Budget 2020 has introduced a new income tax system for individual taxpayers. However, for the option of such discounted duty, the taxpayer will be required to deduct certain specific deductions.
These include a standard rebate of Rs 50,000, a rebate of Rs 1.50 lakh under Section 80C and interest on the self-occupied property of Rs 2 lakh, a deduction taken by most taxpayers. As a result, exempt tariffs may not always be beneficial. Based on the table of examples below, it is clearly proven that the maximum benefit under the new tax rate (if no investment is made) is Rs 75,000 in terms of tax savings.
As a result, in contrast to corporate tax rebate rates which reduce tax rates at income levels, there is a limited application of discount tax rates and individuals in lower-income brackets will benefit. The highest personal tax rate, which is 42.7 per cent, will continue to be a major challenge ** No tax up to Rs.500,000 taxable income as rebate under tax section 87A * Exceptive income slabs for persons aged 60 years and above (senior citizens) and residents of 60 years of age or older (very senior citizens) at any time of the previous year have the same amount.
A. The effectiveness of the new government is as follows: Reduced tax rates and reduced loyalty: The new the government provides for a discounted rate compared to the existing or old system of governance. Further, the required documentation is less and tax filing is easier as most of the discounts and rebates are not available. Investors may not choose to lock-in funds on fixed instruments for a set period of time: all taxpayers will be considered equivalent under the new government and there will be no criteria for availing tax exemptions.
This can be helpful for those types of taxpayers who cannot subscribe to a certain amount of investment, as most investments have a lock-in period, before which it cannot be withdrawn. They can make open-end mutual investments.
Funds/materials/deposits, which gives them a good income as well as the flexibility to withdraw. For example, certain eligible instruments have longer lock-in periods such as a five-year lock-in period for fixed deposits at banks and post offices,
Equity-Linked Savings Scheme (ELSS) for three years
National Savings Certificate for five years (NSC) etc.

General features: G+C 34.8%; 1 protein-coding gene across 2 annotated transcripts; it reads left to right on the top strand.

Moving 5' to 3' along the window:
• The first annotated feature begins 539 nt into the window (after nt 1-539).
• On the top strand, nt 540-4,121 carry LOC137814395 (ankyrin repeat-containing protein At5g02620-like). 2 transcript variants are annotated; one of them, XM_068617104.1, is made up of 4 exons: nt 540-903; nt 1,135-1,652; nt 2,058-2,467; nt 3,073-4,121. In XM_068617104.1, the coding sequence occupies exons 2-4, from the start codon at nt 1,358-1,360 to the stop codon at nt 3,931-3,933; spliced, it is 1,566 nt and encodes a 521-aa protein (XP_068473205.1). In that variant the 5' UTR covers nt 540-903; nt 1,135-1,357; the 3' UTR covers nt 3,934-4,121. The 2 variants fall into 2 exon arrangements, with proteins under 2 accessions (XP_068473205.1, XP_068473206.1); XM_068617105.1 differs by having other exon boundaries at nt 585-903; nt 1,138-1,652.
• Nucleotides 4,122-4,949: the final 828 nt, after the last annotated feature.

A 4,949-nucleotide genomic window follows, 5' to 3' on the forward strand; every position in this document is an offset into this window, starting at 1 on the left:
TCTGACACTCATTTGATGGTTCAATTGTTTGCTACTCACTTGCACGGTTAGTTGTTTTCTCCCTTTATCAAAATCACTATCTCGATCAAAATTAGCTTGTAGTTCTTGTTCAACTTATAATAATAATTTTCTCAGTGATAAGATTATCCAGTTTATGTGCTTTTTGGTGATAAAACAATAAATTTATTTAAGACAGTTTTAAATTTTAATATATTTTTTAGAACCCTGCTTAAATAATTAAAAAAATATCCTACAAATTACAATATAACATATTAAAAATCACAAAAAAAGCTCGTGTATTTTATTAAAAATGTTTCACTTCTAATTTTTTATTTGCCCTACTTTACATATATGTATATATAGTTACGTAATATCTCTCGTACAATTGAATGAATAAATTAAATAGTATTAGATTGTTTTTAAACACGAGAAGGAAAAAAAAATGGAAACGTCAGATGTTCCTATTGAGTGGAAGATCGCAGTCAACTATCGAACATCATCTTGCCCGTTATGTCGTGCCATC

Increased liquidity in the hands of the taxpayer: The reduced tax rate will provide more disposable income to the taxpayer, who cannot invest in certain instruments due to certain financial or other personal reasons.
Flexibility to adapt the investment choice: Existing taxes provide relief to the taxpayer, but he invests in certain materials and methods as per the rules of law. This limits the investment choices for the taxpayer as he only has to invest in certain instruments. The new arrangement, however, gives taxpayers flexibility to customize their investment preferences. The provisions of the new government are Non-availability of fixed discount: The new tax system does not allow the taxpayer to avail the benefit of a fixed discount. The descriptive list is as follows:
(A) The sections described in section 10 are as follows:
(i) Section (5) –
(ii) section (13a) –
house rent allowance;
(iii) Section (14) –
Special Allowance in Rule 2 BB (e.g. Children’s Education Allowance, Hostel Allowance, Transport Allowance, Daily Allowance, Uniform Allowance etc.);
(iv) Section (1) –
Allowances for Members of Parliament / MLAs; (v)
section (32) – allowance for clubbing the income of a minor;
(B) exemption of SEZ unit under section 10AA;
(C) Standard deduction, entertainment allowance discount
D) interest under section 24 in respect of the self-occupied or vacant property (for a rented house the loss under IFHP head shall not be waived under any other head and shall be sanctioned as C / f under the prevailing law);
(E) additional depreciation under 32 (1) (II);
(F) Exemption under sections 32AD, 33AB and 33ABA
(G) various exemptions for grants or expenditures in scientific research included in sub-section (ii) of sub-section (ii) or sub-section (iii), subsection (1) or sub-section (2AA); (H) exemptions under section 35AD or 35cc;
(i) exemption from family pension under section (iia) of section 57;
(H) Any exemption under section VI-A (e.g. Section 80C, 80cc 80, 80cc, 80D, 80DD, 80DDB, 80E, 80EE, 80EEA, 80EB, 80G) , 80 GG, 80 GG, 80 GGC, 80 AI, 80-IAB, 80-IAC, 80-IB, 80-IBA, etc.).
However, exemptions (contribution of employers to the employee’s account in the notified pension scheme) and section 80 JJAA (for new employment) may be claimed under sub-section (2) of section 80 CCD.
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